Inmates participating in work-release programs do not quality for workers’ compensation benefits, the West Virginia Supreme Court ruled has ruled.
The court on Thursday unanimously affirmed a Workers’ Compensation Board of Review’s 2015 decision to not grant workers’ compensation to a work release inmate named William F. Crawford, the Charleston Gazette-Mail reported. Crawford’s hand was severely injured in a wood chipper in 2013 while he was working on a road crew for the state Division of Highways.
He was employed by the Charleston Work Release Center, now called the Charleston Correctional Center. Inmates live and work there as they prepare to re-enter society after leaving prison.
Crawford’s injury required hospitalization and surgery, and his ring and pinky fingers were partially amputated. The state Department of Corrections covered his medical expenses, which exceeded $90,000. He was released on parole shortly after his hospitalization.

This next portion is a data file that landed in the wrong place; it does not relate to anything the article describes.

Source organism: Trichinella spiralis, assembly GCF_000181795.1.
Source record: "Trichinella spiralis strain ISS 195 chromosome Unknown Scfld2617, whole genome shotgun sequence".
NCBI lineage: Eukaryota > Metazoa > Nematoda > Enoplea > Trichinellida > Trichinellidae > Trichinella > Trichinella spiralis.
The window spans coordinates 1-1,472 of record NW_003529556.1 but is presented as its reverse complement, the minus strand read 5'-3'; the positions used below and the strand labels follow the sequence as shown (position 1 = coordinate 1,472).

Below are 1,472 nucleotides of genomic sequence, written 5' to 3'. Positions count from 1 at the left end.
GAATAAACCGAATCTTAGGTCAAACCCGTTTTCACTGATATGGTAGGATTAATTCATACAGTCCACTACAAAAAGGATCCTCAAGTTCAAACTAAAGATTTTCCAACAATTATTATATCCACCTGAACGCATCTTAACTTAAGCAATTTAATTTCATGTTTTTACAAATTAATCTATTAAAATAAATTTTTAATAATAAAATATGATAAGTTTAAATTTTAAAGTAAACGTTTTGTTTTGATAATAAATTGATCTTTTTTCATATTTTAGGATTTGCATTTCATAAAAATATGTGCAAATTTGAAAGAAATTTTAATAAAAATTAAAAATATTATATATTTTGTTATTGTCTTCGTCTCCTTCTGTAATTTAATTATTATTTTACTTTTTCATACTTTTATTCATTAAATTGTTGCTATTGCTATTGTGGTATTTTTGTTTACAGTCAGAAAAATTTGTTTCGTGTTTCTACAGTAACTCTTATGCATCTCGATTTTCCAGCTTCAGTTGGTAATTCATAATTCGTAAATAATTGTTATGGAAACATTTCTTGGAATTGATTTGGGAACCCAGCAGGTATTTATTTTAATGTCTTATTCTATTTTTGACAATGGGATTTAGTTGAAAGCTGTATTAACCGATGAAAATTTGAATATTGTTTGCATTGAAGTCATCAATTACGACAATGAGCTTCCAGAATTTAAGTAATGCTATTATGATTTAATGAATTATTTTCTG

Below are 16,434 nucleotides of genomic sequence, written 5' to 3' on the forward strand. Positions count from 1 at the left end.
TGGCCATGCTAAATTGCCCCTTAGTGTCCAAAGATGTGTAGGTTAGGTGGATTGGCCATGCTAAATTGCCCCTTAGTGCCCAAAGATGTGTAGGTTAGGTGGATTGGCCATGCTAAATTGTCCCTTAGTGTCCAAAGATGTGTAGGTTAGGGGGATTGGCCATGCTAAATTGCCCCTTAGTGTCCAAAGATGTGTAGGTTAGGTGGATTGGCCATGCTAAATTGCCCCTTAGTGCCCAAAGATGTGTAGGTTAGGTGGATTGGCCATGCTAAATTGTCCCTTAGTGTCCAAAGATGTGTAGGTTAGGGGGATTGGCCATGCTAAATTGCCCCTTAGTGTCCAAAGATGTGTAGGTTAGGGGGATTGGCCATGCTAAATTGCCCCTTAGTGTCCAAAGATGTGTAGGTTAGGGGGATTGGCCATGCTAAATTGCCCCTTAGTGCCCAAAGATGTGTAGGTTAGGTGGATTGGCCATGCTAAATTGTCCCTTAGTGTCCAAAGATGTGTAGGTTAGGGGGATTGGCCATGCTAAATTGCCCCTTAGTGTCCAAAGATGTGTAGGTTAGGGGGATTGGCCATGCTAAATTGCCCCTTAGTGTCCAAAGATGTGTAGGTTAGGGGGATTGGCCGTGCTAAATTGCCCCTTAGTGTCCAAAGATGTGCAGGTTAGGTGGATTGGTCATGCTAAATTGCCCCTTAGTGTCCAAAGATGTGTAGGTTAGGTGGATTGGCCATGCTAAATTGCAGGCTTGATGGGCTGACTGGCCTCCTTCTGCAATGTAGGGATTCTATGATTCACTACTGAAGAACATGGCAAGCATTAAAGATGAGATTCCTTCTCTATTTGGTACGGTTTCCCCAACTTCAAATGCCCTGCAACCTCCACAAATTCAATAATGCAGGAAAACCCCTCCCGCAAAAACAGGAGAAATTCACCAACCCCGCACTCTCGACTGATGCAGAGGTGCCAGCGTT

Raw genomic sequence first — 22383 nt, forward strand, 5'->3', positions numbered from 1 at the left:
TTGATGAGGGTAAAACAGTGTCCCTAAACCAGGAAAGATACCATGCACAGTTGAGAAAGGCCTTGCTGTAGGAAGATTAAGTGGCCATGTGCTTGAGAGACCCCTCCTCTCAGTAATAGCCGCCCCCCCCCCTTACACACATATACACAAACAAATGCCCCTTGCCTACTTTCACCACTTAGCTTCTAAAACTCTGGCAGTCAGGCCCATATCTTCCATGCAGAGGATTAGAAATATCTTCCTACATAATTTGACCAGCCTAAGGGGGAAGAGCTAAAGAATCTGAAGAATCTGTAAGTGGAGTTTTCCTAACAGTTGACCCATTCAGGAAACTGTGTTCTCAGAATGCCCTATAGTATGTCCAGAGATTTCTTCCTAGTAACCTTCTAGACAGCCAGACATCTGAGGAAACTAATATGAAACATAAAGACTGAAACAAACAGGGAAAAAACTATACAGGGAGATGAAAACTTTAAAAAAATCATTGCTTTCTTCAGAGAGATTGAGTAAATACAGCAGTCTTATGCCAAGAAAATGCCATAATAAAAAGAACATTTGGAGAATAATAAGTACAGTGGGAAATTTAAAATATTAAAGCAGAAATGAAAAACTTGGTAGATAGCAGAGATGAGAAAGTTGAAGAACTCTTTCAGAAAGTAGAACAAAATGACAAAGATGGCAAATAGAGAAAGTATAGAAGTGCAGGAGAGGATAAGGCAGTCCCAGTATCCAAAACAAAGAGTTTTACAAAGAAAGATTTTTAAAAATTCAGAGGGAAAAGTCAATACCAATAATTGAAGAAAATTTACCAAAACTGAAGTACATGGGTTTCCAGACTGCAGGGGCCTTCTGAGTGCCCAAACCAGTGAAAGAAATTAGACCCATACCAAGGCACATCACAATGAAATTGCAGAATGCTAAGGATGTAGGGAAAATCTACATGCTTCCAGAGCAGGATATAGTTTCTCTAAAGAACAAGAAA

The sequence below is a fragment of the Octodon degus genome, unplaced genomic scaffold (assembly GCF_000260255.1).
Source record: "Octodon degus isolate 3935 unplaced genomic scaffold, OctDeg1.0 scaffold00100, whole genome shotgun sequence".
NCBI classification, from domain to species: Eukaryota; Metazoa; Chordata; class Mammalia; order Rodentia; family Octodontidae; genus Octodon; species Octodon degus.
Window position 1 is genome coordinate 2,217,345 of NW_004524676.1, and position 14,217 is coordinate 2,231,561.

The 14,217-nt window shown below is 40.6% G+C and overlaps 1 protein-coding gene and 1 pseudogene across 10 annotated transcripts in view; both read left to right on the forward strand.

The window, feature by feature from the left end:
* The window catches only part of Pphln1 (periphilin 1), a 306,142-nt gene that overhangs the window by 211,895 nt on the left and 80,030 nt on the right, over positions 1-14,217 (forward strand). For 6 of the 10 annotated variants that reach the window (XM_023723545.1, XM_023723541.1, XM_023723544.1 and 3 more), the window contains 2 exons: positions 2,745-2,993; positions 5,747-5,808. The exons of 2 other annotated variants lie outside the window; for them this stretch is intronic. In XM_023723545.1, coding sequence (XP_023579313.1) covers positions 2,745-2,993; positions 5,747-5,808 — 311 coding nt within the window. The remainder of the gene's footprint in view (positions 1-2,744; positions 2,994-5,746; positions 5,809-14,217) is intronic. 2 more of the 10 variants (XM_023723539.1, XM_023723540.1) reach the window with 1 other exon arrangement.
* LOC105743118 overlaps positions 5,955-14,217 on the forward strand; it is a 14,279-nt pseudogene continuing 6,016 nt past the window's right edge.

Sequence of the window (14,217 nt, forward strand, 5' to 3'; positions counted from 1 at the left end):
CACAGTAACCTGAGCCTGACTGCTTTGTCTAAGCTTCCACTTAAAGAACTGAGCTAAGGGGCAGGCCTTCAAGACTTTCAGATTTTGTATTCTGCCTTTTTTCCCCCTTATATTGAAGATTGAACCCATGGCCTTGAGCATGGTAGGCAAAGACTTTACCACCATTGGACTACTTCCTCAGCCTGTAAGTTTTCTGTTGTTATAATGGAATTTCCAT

Court documents say Crawford sought workers’ compensation benefits because “lack of treatment has put him at a significant disadvantage in re-entering society.” He had appealed the board of review’s decision, saying state law didn’t clarify coverage exclusion for work-release inmates. He also said his equal protection rights had been violated, arguing that inmates working for private businesses would receive the benefits, while inmates working for a state agency would not.
The court ruled that the decision wasn’t a violation of equal protection, as Crawford was working on a volunteer basis.
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